Paper Tigers are facing habitat loss but are thankfully, still far from extinction!
Everybody writes about Fountain pens. Some even write about inks. But it is seldom that we come across articles about paper, about the surface without which both pen and ink would be… shall we say, lonely? Well, it is perhaps a bit of an exaggeration to say that paper gets no attention – it does – but, then again, for all the wrong reasons. Time, perhaps to set things at least in the right perspective?
We keep hearing how the use of paper leads to the destruction of the rain forests, the denudation of the environment. Rubbish. Most paper that is produced these days feed on pulp wood that has been cultivated commercially following established cropping practices that are, yes, ecologically sustainable, environment positive. These practices are not only bringing degraded land under green cover, but are also helping generate employment among the marginal farmers, helping the trickle down reach the bottom of the economic pyramid.
The second “myth” that one keeps hearing is that paper is obsolete and the industry is a classic sunset one. Again, it seems to be a lot of ill-informed conjecture. The per capita consumption of paper in India is woefully inadequate and the scope on the upside is enough to be optimistic about. Besides, except for newsprint, most other industry segments are witnessing robust health, with some – like packaging, actually growing, thanks to the shift from plastics. Packaging paper, incidentally consume waste paper by the gazillions and it is thus actually a win-win.
Remember those trailer messages in the emails that you get? Yes, the ones that sermonises about being sustainable, about how paper “destroys” the environment and how you should refrain from taking a printout? Well, let me tell you one thing – globally, upwards of fifty million tonnes of electronic and electrical waste is produced every year of which only about twenty percent is actually recycled. May I, in all humility, also point out that making these devices require fossil fuels, chemicals, water and precious rare-earth minerals, as well as other inputs that are detrimental to the environment (such as lead, arsenic and mercury). Besides, these devices also need fossil-fuel based energy to run, which paper doesn’t. Well, paper doesn’t add to the Earth’s woes the way e-waste does, and if comparative life-cycle assessments were to be done, ever, paper’s carbon footprint would be much smaller than that of your hand-held. Sheet for byte, paper communication is much more inclusive and sustainable than its electronic cousins. Deal with it.
As a matter of fact, it will not be out of place to point out a little fact here. Paper is not only sustainable, but is also biodegradable and recyclable. It recycles waste paper and consumes different types of agricultural wastes that would either have otherwise gone to landfills or have been burnt, spewing carbon fumes. From this angle itself, its worth its weight many times over.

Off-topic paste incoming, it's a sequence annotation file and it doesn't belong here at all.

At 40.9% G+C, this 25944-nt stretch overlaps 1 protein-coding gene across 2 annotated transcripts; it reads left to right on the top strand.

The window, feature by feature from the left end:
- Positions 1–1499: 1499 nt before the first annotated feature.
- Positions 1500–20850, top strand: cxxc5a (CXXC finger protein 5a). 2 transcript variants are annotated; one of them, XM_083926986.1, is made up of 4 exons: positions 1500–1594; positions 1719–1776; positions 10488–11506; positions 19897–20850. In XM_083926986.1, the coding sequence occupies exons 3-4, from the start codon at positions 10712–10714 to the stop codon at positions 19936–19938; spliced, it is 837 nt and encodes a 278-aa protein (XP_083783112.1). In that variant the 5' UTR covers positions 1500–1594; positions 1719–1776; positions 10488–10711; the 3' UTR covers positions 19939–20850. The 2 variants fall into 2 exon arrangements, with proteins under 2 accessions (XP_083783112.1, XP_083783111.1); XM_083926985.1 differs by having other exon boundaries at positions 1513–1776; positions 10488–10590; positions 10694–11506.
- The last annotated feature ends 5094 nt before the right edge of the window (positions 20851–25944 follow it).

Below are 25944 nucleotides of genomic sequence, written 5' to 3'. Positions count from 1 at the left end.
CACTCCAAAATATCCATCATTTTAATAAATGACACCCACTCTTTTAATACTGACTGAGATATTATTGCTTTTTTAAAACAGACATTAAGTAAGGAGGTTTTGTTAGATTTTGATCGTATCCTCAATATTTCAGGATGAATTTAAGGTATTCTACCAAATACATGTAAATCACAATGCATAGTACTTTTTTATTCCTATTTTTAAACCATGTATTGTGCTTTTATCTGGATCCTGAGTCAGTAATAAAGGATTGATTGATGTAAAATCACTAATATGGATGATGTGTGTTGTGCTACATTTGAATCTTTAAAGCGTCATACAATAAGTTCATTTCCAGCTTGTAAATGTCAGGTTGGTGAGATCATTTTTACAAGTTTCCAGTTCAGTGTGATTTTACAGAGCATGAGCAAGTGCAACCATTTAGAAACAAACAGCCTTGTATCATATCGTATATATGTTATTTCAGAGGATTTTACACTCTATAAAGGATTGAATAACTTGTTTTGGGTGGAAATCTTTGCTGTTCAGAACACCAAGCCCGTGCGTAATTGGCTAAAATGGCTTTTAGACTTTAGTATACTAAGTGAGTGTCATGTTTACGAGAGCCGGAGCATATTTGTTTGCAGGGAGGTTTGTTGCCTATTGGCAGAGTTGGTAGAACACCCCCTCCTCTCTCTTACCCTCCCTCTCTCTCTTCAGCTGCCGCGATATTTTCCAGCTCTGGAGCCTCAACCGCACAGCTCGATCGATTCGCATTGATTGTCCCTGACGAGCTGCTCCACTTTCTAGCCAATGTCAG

However, there are other ills that have plagued the industry since its inception – it guzzles water and electricity and runoff of effluents have been known to contaminate the groundwater reserves, when they don’t hit fragile riverine eco-systems for a six. Industry sources are quick to point out that entities these days are far more responsible – power consumption is being drastically cut for obvious commercial considerations, per ton use of water for production is at a historical low and effluent treatment, including recycling of waste water is now the established norm as opposed to being the exception.
There are other exciting things that is happening in the world of paper. For one, gone are the days of over dependence on any one source for raw material – be that rags initially and then wood. Today, it is being made, using a variety of materials from denim to bamboo, often mixing and matching to create stunning results. Similarly, acid free paper, once a fringe offering is now mainstream, with most units pursuing R&D more out of conviction than out of compulsion, the effect of which is, if the pun is excused, natural!
Globally, there is one more distinct trend that is manifesting itself – the emergence of boutique papermakers. Even a few years back, it was feared that the consolidation of the industry with giant monoliths holding controlling sway all the way to the horizon, would spell the demise of the small operators, the hand-made paper producers. This was refurbished by the fact that the giant corporations were capable of replicating hand-made paper, and were addressing the niche demands for the same, at price points that could not be matched by the small operators. However, the situation is changing, with more boutique papermakers coming into the fray. Collaborations between artists and paper makers are also on the increase and the world is witnessing a steep increasing in the output of such bespoke artisanal entities. The variety that they have already spread out, too, is impressive by any stretches of the imagination.
Well, let’s not get into the obvious advantages of paper and writing. We will save it for a follow up story, shall we?
Note: Zapped by the handwriting? Its Prof K C Janardhan’s. You can check out his work at: https://www.jsquill.com/